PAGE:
The final California Business Roundtable/Pepperdine University School of Public Policy poll was released yesterday indicating that there could be some late counts determining the outcome of a few ballot measures. Like the presidential race, which polls indicate is too close to call, a few ballot measures fit the same category.
All the proposition measures will be affected by who actually turns out for the election. While the presidential election is pretty much decided in California except for the vote count, the turnout driven by the presidential candidates could help determine the outcome of some of the propositions. Enthusiasm for Barack Obama is not as strong as it was four years ago. Enthusiasm for Mitt Romney has picked up in Republican circles since the first presidential debate.
Young voters who rallied to the president in 2008 are not as eager this year. At the same time, school officials and the governor have been spending time on college campuses trying to encourage a strong turnout of young voters for Prop 30, the tax increase measure.
Barack Obama defeated John McCain in California by 24% in 2008. The CBRT/Pepperdine poll shows a similar separation this time with Obama ahead of Romney by about 23%. However, other recent polls have shown a closer contest with about a 14% difference. A smaller gap between the presidential candidates could spell trouble for initiatives that voters inclined to vote for the president might support.
The online poll conducted by M4 Strategies has Proposition 30, Governor Brown’s tax measure, leading by 49.2% to 42.9%, essentially unchanged for the last CBRT/Pepperdine poll of two weeks ago. The political contributions measure, Prop 32 is dead even in the 44.7% Yes, 44.8% No. Although it should be noted that other recent polls have Prop 32 trailing while the CBRT/Pepperdine poll showed the Yes numbers dropping from the poll two weeks ago.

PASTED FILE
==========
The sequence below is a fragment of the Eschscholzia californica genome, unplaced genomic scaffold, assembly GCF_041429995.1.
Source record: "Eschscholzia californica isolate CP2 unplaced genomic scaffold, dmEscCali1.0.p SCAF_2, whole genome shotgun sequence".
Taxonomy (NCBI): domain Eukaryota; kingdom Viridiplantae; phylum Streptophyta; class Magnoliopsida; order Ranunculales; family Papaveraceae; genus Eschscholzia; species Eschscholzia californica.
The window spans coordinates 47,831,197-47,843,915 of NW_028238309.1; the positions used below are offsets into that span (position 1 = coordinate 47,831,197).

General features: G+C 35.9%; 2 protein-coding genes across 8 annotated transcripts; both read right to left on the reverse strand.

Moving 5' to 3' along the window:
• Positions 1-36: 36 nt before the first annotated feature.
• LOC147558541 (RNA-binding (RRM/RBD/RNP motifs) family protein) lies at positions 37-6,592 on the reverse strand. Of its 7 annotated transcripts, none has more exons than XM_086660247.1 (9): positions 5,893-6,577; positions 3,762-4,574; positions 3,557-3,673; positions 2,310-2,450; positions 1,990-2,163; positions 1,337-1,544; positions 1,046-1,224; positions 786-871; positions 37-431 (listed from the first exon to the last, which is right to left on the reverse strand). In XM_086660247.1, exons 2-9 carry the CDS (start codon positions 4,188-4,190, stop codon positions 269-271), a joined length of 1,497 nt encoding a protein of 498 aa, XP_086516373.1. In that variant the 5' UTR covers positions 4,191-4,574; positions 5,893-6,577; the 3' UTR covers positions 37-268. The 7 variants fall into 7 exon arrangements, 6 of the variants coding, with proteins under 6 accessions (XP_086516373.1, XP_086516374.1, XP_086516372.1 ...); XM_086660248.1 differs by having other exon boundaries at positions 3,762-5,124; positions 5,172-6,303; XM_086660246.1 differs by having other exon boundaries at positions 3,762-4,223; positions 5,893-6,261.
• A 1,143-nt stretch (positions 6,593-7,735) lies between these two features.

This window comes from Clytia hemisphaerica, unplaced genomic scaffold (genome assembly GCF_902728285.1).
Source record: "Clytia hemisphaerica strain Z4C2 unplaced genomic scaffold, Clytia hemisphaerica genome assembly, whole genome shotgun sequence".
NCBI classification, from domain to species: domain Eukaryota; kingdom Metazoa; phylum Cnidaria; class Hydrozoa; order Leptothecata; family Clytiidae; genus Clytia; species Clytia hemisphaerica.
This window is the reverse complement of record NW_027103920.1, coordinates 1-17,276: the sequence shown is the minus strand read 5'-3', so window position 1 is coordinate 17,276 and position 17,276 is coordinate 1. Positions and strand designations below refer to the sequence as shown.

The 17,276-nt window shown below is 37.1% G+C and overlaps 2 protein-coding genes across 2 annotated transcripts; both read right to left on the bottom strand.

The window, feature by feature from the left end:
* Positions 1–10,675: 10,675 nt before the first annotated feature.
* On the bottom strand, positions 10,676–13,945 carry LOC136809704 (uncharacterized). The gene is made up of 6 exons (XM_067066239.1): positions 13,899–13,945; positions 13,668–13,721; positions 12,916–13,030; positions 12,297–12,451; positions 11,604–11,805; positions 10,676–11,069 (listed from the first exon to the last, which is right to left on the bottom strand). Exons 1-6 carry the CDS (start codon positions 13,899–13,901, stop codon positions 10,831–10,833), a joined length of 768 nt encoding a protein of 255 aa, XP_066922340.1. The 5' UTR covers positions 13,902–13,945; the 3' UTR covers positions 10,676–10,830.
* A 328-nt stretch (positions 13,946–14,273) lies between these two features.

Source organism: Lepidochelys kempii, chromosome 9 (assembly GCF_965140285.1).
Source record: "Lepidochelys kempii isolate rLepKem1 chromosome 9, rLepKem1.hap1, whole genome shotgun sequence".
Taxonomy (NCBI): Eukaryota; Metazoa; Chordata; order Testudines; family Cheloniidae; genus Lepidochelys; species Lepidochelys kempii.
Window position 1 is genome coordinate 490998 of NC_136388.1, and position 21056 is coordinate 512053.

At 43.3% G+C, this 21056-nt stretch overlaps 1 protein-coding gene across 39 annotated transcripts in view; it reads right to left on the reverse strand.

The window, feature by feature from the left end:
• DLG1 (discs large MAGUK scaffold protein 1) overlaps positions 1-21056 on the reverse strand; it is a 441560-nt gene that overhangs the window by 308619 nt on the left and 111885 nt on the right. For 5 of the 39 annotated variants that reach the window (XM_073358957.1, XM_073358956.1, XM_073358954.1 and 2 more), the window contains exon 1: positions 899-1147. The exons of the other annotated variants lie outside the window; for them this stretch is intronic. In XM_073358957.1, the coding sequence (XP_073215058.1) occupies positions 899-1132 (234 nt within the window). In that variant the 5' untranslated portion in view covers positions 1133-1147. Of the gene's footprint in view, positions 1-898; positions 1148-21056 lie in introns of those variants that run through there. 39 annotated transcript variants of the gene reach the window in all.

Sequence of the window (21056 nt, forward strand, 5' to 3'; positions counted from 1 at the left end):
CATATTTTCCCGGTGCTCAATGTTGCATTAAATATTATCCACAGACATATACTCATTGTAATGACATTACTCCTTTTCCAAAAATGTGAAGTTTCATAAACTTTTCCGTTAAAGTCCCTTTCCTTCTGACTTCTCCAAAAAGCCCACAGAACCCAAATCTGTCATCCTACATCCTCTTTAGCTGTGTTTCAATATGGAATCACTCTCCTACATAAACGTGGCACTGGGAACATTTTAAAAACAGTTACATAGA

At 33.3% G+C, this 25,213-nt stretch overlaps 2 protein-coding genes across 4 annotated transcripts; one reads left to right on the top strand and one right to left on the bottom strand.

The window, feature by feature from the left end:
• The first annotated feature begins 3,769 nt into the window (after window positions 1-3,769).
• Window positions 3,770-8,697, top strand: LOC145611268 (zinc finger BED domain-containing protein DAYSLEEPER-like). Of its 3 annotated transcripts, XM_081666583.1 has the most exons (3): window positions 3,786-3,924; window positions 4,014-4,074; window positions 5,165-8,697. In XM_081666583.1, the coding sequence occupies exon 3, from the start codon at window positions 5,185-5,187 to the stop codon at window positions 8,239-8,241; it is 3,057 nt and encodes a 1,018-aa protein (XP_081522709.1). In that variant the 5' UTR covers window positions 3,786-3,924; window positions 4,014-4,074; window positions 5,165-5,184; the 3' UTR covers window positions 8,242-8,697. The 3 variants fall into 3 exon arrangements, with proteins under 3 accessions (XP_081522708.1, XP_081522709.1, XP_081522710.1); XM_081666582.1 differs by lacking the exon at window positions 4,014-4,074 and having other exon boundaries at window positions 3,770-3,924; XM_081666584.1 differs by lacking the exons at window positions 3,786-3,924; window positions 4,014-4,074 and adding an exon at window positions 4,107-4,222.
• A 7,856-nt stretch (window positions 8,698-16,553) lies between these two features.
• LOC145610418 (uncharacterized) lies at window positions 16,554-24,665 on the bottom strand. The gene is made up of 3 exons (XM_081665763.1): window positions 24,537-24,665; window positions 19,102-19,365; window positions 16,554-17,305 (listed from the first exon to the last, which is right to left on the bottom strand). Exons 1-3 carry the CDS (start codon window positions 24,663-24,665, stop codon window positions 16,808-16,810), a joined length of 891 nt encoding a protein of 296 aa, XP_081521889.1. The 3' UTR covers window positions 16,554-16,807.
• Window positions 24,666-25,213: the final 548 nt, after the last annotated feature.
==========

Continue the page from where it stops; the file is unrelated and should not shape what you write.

The death penalty repeal, Proposition 34, remains relatively the same as two weeks ago at 42.9%Yes, 48.1% No.
Sure bets appear to be toughening one set of laws while weakening another set. The Human Trafficking measure, Prop 35, leads 76.5%-13.7% while easing punishment under the Three Strikes law, Prop 36, is also well ahead, 67.4%-22%.
Proposition 39, the tax on multi-state businesses has a comfortable edge at 54.5%-28.5%. However, the numbers have closed since the last poll when Prop 39 led 60.6% Yes, 25.1% No.
Propositions 37 and 38 are in trouble. The food labeling measure (Prop 37) trails 39.1% to 50.5%. The income tax for schools, Prop 38, is behind 33% to 54.1%.
Sitting with comfortable leads in the poll but below 50% is the car insurance measure (Prop 33) at 48.8% to 37.4% and the referendum on redistricting (Prop 40) that the proponents who put it on the ballot have abandoned, 48.2%-24.8%.
The budget reform, Proposition 31, is a bit of an oddball in the group. It shows a nearly dead even standing at 37.8% Yes and 36.8% No. However, at less than 38% and ballot measures usually finding more NO votes at the end of election it seems the initiative has a big uphill battle.